• Lewis and Clark expedition explorers needed food that would last when packaged in paper or jars.  Some examples are blocks of tea, beef jerky, and dried fruit.
  • Underwater archaeologist supplies would be the easiest to find, as what they eat can be prepared and eaten on board a ship—they aren’t eating underwater!  Try using boxes of cereal, juices, and snack crackers.
Underwater archaeologist Blair Atcheson onstage with costumed interpreters Meriwether Lewis and Sally Ride.

Underwater archaeologist Blair Atcheson onstage with costumed interpreters Meriwether Lewis and Sally Ride

Lastly, while schools can’t always hire interpreters or special guests to come to the classroom and talk about their expeditions, students can do their own interpreting by completing and presenting a final project on a famous explorer.  Students can choose which explorer or leader to research and at the end of their project, present their research to the class as the person they studied.

This activity can help students learn more about their explorer’s era in relation to clothes and language, and then on a more academic level, strengthen their researching skills, and provide a more comfortable and fun avenue of public speaking.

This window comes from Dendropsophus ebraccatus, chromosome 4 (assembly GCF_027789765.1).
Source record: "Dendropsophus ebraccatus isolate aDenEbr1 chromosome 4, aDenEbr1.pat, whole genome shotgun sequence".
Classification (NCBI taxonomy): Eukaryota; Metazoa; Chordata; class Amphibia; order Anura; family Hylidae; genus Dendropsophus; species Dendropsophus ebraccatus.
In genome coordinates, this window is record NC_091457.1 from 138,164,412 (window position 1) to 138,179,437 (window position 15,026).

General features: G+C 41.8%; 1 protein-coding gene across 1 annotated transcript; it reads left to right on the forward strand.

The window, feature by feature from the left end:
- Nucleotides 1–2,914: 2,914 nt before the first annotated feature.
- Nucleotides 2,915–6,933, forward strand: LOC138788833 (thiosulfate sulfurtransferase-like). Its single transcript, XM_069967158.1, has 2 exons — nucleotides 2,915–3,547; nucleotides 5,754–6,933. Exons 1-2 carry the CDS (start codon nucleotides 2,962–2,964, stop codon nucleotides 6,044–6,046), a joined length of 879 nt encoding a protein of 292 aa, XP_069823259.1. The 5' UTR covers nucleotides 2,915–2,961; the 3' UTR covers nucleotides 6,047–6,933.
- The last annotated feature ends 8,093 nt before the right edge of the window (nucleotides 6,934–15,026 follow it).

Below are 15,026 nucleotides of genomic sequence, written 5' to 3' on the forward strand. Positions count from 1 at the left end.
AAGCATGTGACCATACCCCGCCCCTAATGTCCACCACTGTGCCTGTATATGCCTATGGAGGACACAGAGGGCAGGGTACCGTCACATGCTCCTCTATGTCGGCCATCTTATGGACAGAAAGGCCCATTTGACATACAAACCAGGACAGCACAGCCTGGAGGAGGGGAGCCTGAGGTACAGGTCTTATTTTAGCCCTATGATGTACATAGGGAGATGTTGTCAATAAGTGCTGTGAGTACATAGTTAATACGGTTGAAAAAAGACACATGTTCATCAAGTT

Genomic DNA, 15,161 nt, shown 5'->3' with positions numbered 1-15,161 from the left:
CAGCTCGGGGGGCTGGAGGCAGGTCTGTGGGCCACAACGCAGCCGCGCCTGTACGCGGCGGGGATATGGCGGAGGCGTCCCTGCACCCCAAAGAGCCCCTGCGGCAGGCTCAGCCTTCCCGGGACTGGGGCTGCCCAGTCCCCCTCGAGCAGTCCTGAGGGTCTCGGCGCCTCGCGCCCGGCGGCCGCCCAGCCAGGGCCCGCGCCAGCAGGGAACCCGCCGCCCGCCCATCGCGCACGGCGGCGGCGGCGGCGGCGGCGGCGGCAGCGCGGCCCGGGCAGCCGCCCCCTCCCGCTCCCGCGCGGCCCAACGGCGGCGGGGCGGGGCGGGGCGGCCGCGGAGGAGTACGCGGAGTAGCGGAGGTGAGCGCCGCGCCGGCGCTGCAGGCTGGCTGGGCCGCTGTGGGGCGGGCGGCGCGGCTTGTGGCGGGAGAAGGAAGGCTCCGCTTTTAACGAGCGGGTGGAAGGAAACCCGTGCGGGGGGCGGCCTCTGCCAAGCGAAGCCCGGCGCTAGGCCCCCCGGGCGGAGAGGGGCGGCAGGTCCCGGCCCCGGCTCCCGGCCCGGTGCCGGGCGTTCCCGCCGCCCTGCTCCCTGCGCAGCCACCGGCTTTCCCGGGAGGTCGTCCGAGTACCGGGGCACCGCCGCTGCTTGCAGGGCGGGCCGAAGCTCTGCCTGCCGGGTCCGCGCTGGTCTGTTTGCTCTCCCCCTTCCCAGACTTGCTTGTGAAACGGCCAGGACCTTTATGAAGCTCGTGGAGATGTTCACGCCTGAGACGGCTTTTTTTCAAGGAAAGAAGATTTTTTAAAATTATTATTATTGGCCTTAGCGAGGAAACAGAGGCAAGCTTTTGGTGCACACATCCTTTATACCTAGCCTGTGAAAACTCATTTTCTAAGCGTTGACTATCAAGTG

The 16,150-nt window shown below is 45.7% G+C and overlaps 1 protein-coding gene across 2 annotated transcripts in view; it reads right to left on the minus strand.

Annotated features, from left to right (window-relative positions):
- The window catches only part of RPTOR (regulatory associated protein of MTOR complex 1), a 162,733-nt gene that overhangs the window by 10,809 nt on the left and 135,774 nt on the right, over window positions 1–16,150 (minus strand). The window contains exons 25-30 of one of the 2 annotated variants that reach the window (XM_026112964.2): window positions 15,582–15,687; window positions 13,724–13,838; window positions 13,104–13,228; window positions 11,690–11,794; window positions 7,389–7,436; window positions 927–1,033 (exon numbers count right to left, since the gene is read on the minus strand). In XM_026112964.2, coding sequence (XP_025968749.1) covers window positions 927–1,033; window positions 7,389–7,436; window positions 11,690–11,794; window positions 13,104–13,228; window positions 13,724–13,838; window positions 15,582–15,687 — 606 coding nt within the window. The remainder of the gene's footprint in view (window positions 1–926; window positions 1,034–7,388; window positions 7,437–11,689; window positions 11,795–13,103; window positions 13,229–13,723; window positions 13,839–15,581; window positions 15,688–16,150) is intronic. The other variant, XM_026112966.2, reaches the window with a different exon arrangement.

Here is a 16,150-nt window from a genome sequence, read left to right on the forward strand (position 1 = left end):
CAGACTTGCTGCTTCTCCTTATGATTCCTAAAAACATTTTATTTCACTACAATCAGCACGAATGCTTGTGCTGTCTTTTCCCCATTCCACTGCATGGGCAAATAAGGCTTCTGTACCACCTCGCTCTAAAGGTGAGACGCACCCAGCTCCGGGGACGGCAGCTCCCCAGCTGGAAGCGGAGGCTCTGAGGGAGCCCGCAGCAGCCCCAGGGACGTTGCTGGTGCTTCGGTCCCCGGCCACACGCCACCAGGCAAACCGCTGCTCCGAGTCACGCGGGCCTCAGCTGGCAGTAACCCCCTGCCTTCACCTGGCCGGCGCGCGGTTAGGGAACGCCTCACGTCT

These activities from the National Archives sleepover are fun and engaging for adults and kids alike—and can be just as fun in the classroom!

Today’s post came from Alison Pigott and Holly Chisholm, who interned at the National Archives this summer.

History, Heroes & Treasures was made possible in part by the National Archives Foundation through the support of John Hancock Financial, Susan Gage Caterers, American Heritage™ Chocolate, and The Coca-Cola Company.

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An Updated DocsTeach is Coming Your Way

National Archives Building Being Constructed

Photograph of Construction on the National Archives Building, available on DocsTeach (National Archives Identifier 7368457)